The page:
What Is the NBA Drug Policy? Is Marijuana Legal in the NBA?

Years ago, Marijuana was a taboo. You couldn’t just go around discussing such a subject. As a matter of fact, even consuming the drug privately was controversial. Today, more than 30 states have legalized cannabis in one way or the other, which is why the subject is once again brought up on the NBA table, and might have reverberations on many years of NBA history

Marijuana Is Not New to the NBA

During the ’90s, many big players were either known for smoking marijuana, or have been linked to it in various indirect ways, including Allen Iverson, Gary Payton, and Damon Stoudamire. Back then, even former NBA player Richard Dumas stated that there wouldn’t be no NBA if the league ever tested for pot. 

David Stern, in an attempt to clear out the league’s name, put a new policy in place during the 2000s, one that forced players to undergo marijuana testing using the players’ health and safety as the reason. 420 players underwent the test, out of which, only 12 tested positive. As the policy was new, the only punishment for the players was to enter an aftercare program. 


 

Stern was happy with the low percentage and the results of the testing, so the marijuana subject started collecting dust on the NBA’s shelf.

What Is the NBA Drug Policy Today?

Today, the NBA’s drug policy is nearly-mature. Upon testing for THC, a player is considered positive if the sample contains 15ng/ml. 
The NBA’s substance abuse policy requires a player who violates the procedure to enter the Marihuana program. Should he/she break the policy a second time, he’ll have to pay $25.000 in fines and re-enter the marijuana program. The third violation results in a five-game suspension and the player has to re-enter the marijuana program. If the player violates the policy any extra time, he’ll get suspended for five games longer than his/her immediately preceding suspension.

While the punishment may seem aggressive for an average citizen, it’s actually not that big of a deal for NBA players, considering that the average salary for a player in the league is $6 million and that a single season includes 82 games, making the $25.000 fine and the five-game suspension seem like measly numbers.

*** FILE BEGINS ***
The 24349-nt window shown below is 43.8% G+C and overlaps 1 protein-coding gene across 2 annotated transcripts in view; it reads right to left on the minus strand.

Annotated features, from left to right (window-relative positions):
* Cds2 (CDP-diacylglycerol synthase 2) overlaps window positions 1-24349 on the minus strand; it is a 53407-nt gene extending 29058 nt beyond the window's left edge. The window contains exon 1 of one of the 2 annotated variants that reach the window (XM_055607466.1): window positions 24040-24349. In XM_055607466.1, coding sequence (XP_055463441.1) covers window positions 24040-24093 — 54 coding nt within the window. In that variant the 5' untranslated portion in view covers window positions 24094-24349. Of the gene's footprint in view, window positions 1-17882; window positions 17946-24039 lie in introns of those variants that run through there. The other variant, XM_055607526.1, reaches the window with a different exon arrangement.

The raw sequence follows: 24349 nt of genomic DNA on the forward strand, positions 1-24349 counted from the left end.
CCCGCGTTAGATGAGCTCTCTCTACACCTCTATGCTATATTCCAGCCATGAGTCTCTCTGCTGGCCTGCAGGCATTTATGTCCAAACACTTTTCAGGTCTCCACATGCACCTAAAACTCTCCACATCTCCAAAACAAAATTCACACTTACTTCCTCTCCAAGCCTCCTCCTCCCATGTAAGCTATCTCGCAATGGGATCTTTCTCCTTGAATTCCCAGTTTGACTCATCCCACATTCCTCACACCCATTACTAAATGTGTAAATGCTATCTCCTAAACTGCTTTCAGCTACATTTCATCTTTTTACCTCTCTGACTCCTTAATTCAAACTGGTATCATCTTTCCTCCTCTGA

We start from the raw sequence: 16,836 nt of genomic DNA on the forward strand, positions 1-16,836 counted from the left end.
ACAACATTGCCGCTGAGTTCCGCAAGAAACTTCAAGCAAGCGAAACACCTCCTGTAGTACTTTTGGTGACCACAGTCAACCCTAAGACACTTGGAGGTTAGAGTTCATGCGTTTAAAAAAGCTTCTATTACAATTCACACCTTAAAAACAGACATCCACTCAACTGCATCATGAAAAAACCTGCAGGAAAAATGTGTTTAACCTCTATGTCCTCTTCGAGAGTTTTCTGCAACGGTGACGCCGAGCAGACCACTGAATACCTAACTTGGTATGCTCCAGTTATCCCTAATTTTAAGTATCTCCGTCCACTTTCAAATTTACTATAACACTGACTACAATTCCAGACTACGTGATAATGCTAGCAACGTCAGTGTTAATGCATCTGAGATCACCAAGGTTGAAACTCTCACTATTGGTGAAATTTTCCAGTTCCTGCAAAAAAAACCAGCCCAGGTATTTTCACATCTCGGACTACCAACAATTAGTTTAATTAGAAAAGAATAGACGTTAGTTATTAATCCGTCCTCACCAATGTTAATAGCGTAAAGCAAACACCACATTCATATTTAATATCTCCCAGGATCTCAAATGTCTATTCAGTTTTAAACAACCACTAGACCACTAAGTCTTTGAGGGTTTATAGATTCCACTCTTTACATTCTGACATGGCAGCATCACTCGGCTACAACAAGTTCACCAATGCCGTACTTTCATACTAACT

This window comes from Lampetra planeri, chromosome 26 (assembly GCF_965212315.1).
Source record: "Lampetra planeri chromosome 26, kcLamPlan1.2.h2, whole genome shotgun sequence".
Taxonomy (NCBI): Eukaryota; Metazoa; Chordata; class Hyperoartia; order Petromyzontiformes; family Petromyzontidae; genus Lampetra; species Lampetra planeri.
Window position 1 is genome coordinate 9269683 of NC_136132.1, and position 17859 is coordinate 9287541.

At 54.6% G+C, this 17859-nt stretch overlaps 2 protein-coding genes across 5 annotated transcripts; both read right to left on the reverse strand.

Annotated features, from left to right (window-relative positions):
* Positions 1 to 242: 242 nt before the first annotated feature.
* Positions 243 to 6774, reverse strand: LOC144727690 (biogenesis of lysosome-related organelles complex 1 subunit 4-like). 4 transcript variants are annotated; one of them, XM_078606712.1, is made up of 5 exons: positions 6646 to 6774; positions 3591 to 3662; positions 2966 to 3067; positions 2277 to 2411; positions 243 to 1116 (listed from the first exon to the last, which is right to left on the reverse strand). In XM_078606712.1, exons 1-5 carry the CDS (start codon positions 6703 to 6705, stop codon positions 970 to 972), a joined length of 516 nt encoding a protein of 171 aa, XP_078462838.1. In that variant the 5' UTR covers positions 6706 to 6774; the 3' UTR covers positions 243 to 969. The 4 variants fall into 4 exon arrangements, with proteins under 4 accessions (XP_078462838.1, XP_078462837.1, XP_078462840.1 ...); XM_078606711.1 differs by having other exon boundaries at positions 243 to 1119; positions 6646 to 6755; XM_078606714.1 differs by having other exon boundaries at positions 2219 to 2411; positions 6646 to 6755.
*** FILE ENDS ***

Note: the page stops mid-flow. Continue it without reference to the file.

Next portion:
Does the NBA Need a New Drug Policy?

Marijuana still falls under the NBA’s banned substance list. Knowing that over 30 states have legalized cannabis over the past years, many believe that the NBA should allow pot consumption within reason.

 

Even David Stern, the former league commissioner that initiated the drug testing in the 2000’s season, stated that marijuana should be removed from the banned substance list after watching a documentary that convinced him that marijuana has many medical uses.
Adam Silver, the current commissioner of the NBA, stated that he has no plans to remove cannabis from the banned substance list.

Nevertheless, he still has an open mind about the subject, mentioning that he believes that marijuana should be regulated the same way pain medications are if it’s going to be used for that purpose.

Other NBA officials who believe the benefits of marijuana include Michelle Roberts, the executive director of the Players Association. Michelle isn’t all in for removing pot from the banned substance list though, as she’s worried about players getting arrested for possession by some fed claiming that it’s against the law.

What Does the Future Hold for the NBA Drug Policy?

Considering the proven health benefits of cannabis, the NBA may be working on a new drug policy in which marijuana is not a banned substance but rather a pain medication that can help players relieve pain and recover faster through reasonable, regulated consumption.


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